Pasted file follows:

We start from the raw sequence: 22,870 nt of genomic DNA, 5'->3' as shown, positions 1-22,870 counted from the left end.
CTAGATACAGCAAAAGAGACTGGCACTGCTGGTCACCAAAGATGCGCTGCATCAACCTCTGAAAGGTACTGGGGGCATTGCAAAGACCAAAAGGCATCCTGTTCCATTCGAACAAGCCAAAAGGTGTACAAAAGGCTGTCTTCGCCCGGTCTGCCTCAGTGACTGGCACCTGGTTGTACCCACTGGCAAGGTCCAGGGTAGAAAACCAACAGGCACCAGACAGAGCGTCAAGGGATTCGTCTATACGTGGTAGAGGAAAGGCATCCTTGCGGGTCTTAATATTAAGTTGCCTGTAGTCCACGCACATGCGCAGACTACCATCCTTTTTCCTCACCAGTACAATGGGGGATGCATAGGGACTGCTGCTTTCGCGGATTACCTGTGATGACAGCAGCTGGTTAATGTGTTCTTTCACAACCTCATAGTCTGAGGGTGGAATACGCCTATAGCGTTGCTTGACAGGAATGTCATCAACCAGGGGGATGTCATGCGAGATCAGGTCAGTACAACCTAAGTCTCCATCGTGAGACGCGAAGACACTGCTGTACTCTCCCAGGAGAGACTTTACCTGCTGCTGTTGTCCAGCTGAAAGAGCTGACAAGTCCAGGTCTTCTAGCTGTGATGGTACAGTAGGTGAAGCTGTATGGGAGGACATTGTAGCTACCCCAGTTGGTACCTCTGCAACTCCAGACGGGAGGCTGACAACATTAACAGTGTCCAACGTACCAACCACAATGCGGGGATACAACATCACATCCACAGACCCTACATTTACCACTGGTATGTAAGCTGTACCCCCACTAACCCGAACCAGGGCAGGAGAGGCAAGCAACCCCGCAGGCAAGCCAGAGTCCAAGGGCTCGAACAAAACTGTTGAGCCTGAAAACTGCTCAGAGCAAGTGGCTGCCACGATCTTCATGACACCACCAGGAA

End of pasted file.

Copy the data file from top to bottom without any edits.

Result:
We start from the raw sequence: 22,870 nt of genomic DNA, 5'->3' as shown, positions 1-22,870 counted from the left end.
CTAGATACAGCAAAAGAGACTGGCACTGCTGGTCACCAAAGATGCGCTGCATCAACCTCTGAAAGGTACTGGGGGCATTGCAAAGACCAAAAGGCATCCTGTTCCATTCGAACAAGCCAAAAGGTGTACAAAAGGCTGTCTTCGCCCGGTCTGCCTCAGTGACTGGCACCTGGTTGTACCCACTGGCAAGGTCCAGGGTAGAAAACCAACAGGCACCAGACAGAGCGTCAAGGGATTCGTCTATACGTGGTAGAGGAAAGGCATCCTTGCGGGTCTTAATATTAAGTTGCCTGTAGTCCACGCACATGCGCAGACTACCATCCTTTTTCCTCACCAGTACAATGGGGGATGCATAGGGACTGCTGCTTTCGCGGATTACCTGTGATGACAGCAGCTGGTTAATGTGTTCTTTCACAACCTCATAGTCTGAGGGTGGAATACGCCTATAGCGTTGCTTGACAGGAATGTCATCAACCAGGGGGATGTCATGCGAGATCAGGTCAGTACAACCTAAGTCTCCATCGTGAGACGCGAAGACACTGCTGTACTCTCCCAGGAGAGACTTTACCTGCTGCTGTTGTCCAGCTGAAAGAGCTGACAAGTCCAGGTCTTCTAGCTGTGATGGTACAGTAGGTGAAGCTGTATGGGAGGACATTGTAGCTACCCCAGTTGGTACCTCTGCAACTCCAGACGGGAGGCTGACAACATTAACAGTGTCCAACGTACCAACCACAATGCGGGGATACAACATCACATCCACAGACCCTACATTTACCACTGGTATGTAAGCTGTACCCCCACTAACCCGAACCAGGGCAGGAGAGGCAAGCAACCCCGCAGGCAAGCCAGAGTCCAAGGGCTCGAACAAAACTGTTGAGCCTGAAAACTGCTCAGAGCAAGTGGCTGCCACGATCTTCATGACACCACCAGGAA